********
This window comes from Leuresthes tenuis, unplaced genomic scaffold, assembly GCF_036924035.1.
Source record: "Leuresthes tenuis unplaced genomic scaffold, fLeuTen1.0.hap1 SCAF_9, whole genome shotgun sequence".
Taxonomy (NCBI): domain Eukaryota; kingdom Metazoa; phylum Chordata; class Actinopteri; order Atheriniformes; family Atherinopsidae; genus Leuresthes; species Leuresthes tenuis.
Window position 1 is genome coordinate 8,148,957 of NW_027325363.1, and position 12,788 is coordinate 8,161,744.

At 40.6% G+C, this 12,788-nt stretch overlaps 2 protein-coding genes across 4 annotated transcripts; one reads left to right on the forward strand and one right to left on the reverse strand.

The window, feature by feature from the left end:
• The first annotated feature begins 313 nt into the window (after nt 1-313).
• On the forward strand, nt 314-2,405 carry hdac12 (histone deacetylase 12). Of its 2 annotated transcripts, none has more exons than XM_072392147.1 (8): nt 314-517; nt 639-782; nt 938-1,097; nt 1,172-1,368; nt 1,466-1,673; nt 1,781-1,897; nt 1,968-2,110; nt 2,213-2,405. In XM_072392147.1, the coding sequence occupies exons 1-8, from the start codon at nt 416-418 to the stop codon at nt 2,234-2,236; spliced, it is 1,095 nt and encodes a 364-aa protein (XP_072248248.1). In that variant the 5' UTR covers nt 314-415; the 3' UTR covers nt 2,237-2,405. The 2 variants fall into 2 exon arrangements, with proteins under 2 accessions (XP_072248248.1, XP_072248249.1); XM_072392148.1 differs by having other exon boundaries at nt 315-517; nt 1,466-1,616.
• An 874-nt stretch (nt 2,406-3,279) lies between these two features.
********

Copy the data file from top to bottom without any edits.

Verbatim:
This window comes from Leuresthes tenuis, unplaced genomic scaffold, assembly GCF_036924035.1.
Source record: "Leuresthes tenuis unplaced genomic scaffold, fLeuTen1.0.hap1 SCAF_9, whole genome shotgun sequence".
Taxonomy (NCBI): domain Eukaryota; kingdom Metazoa; phylum Chordata; class Actinopteri; order Atheriniformes; family Atherinopsidae; genus Leuresthes; species Leuresthes tenuis.
Window position 1 is genome coordinate 8,148,957 of NW_027325363.1, and position 12,788 is coordinate 8,161,744.

At 40.6% G+C, this 12,788-nt stretch overlaps 2 protein-coding genes across 4 annotated transcripts; one reads left to right on the forward strand and one right to left on the reverse strand.

The window, feature by feature from the left end:
• The first annotated feature begins 313 nt into the window (after nt 1-313).
• On the forward strand, nt 314-2,405 carry hdac12 (histone deacetylase 12). Of its 2 annotated transcripts, none has more exons than XM_072392147.1 (8): nt 314-517; nt 639-782; nt 938-1,097; nt 1,172-1,368; nt 1,466-1,673; nt 1,781-1,897; nt 1,968-2,110; nt 2,213-2,405. In XM_072392147.1, the coding sequence occupies exons 1-8, from the start codon at nt 416-418 to the stop codon at nt 2,234-2,236; spliced, it is 1,095 nt and encodes a 364-aa protein (XP_072248248.1). In that variant the 5' UTR covers nt 314-415; the 3' UTR covers nt 2,237-2,405. The 2 variants fall into 2 exon arrangements, with proteins under 2 accessions (XP_072248248.1, XP_072248249.1); XM_072392148.1 differs by having other exon boundaries at nt 315-517; nt 1,466-1,616.
• An 874-nt stretch (nt 2,406-3,279) lies between these two features.